Breadcrumb #511


I heard my mother's voice. Whatever she was saying sounded important but I could not figure out the words. I couldn't see her either, the light coming and going the way it does in our house during a bad storm. I smelled the wool of Dad's jacket, the good way his shoulders smell when I hug him. My mother's voice joined the other noise, muffled in the background, and I tried to follow her. In front of my eyes were slow moving shapes like clouds in an overcast sky, gray and white, thinning out as I pushed towards the sound of my mother. It sounded like crying and I tried to call out her name, but I had no voice. I saw a car far below me driving on the icy blacktop of a parking lot and I flailed my arms frantically until I realized I wasn't falling any farther than where I was. Where I was, somewhere between the car and the clouds, I couldn't understand. Below me was my Mom's old green Subaru. Dad was driving. I saw his face through the windshield looking crushed and old. I saw my mother next to him bent over crying. I saw my big sister Karen's face at the window as they pulled out of the parking lot I was floating above. She was crying like Mom. The red blinker of my Dad's car flashed a left turn, snow on the roof of his car glinting like spilled diamonds beneath the shine of streetlights just coming on. Gray clouds feathered the edges of a sky the color of iron. There was a thin layer of new snow on the ground but I was not cold.  I was so scared.

Dad was driving. I saw his face through the windshield looking crushed and old.

   A white van passed Mom's car and I remembered. The feel of the road beneath my feet, how careful I was not to step on the yellow slashes of the crosswalk, bad luck, like stepping on a sidewalk crack. You could get eaten by bears or break your mother's back, some horror if you failed to pay attention, but I couldn't remember which it was.  I was leaning towards bears, the picture in my head more Goldilocks picture book than savaging threats. I imagined a family of three cute bears, the Papa, the Mama, and the Baby Bear outside a cute white cottage with blue shutters. Window boxes full of red petunias. I smiled at my own silliness. I knew I was too old for these kind of thoughts but as long as the kids in school didn't know I still felt more fairy tale than cutting edge, I'd be okay. I heard a sound, something outside of my thoughts, outside of myself. I heard something coming like how a leaf must sense the approaching wind. My hair static, my skin meeting the push of air, and I looked up.

   The immediateness of it, a block of white and silver, and a face blurred behind the windshield just kissed with the first snowflakes. There was a noise like thunder, a wet like rain, and the wind stopped.

  Thickness, strands of pulled cotton, slow and sleepy like waking on a summer morning until I saw myself below on a long bed. I was not moving, my hands were half open, my fingers curled like flower petals just before they feel the sun. I was crooked and swollen, bruised and broken. I was wearing one sneaker only. There was dirt in my hair.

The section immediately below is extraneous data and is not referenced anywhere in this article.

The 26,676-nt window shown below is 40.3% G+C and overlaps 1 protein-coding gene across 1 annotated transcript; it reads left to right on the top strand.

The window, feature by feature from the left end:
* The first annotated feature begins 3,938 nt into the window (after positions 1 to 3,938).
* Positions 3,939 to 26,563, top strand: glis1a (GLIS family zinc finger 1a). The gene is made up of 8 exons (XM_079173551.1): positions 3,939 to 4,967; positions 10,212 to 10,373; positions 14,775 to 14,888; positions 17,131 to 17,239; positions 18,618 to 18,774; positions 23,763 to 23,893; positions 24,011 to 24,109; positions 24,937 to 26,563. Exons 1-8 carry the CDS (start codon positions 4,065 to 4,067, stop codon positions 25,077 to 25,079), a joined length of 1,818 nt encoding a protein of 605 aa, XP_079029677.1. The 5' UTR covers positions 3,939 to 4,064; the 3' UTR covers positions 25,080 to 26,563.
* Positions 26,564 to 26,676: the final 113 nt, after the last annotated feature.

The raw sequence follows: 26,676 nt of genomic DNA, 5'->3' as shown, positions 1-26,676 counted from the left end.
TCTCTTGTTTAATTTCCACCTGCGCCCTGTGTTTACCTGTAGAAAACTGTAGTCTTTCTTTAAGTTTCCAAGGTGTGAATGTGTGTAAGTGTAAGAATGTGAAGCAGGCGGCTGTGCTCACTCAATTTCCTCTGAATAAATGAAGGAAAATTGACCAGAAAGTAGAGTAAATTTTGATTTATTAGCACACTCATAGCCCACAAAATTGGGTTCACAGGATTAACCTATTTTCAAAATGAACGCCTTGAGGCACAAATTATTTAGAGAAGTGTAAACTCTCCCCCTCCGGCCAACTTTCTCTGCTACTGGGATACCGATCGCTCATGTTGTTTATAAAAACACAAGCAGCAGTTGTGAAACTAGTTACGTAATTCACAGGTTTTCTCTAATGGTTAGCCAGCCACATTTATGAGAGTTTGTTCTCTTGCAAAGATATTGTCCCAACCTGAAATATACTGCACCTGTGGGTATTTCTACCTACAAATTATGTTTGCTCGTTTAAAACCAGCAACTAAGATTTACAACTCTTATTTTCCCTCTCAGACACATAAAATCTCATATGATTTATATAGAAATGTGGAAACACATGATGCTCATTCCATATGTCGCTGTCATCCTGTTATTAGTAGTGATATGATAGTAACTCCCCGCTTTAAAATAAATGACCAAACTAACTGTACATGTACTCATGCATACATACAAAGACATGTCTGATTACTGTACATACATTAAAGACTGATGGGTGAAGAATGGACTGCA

A nurse stood beside me, not much older than my big sister, dipping a sponge into a plastic bowl of water. She touched the sponge to my face and sound returned, buzzing of electric lights, the wall clock's slight tick, the sound of water wrung from the sponge, a voice on an intercom calling a doctor to the ER, the squeak of the nurse's white sneakers on the checkered floor as she turned to the sink and put fresh water in the bowl.

   Her fingertips persuaded my eyelids to close over my staring eyes. She washed my eyelids and brows, my scraped cheeks, my bruised forehead, cleaned the blood from my mouth.

   A tired looking woman, older than my mother, leaned in the doorway and shook her head. "You don't need to do that, you know, you're off shift. Now that the family said their goodbyes, the next crew will bring her downstairs." I saw her glance towards an enormous gray duffle bag resting on the floor.

   The young nurse gave a half smile. "I know. I want to do this. Don't worry, I clocked off shift twenty minutes ago. I'm on my own time."

   The other woman shrugged. "Up to you. A tip, sweetie - it's better not to get involved." She watched as the young nurse ran the sponge over my hair and smoothed it back. "Newbies," she muttered as she stepped away.

   The nurse removed the purple shirt I had just gotten two weeks ago on my birthday. She cut my favorite jeans off with scissors. I watched her wash me down. I could not feel the water on my skin but I saw her hands careful and gentle as she washed the dirt and the blood off what had been me. As I watched her I began to understand I that I would no longer be returning to the home of my body.

   I didn't know what I was going to be if not myself. I wanted to cry or even scream but I had no voice so I listened to the song she hummed. She brushed dirt from my hair. I was already starting to change into something else, something I am still learning, when she called in people to help lift me into the bag.

   After they left the room, she pulled up the zipper until it reached the crest of my chin. She kissed her fingertips and touched them to my forehead. "Goodbye, sweet girl," she said.

   I watched her drive out of the parking lot, the red blinker of her car flashing a left turn beneath a sky the color of iron. Already I was something else, going somewhere else. I watched the lights of her car down the road until I couldn't see her anymore. I was not cold and I was not afraid.

• • •

Breadcrumb #507


Maude spent most of her time in the produce section, close to the fresh greens that were misted periodically, so that customers wouldn’t be startled when they felt a sudden cold draft as they passed through her. This was also her favorite place to observe the passage of time through the change of seasonal vegetables. She watched sun-sweetened berries and meaty heirloom tomatoes give way to barrels full of winter squash and still-dusty root vegetables; she loved the excitement on shopper’s faces as they saw the end of a long winter heralded by piles of bright rhubarb and woody asparagus spears.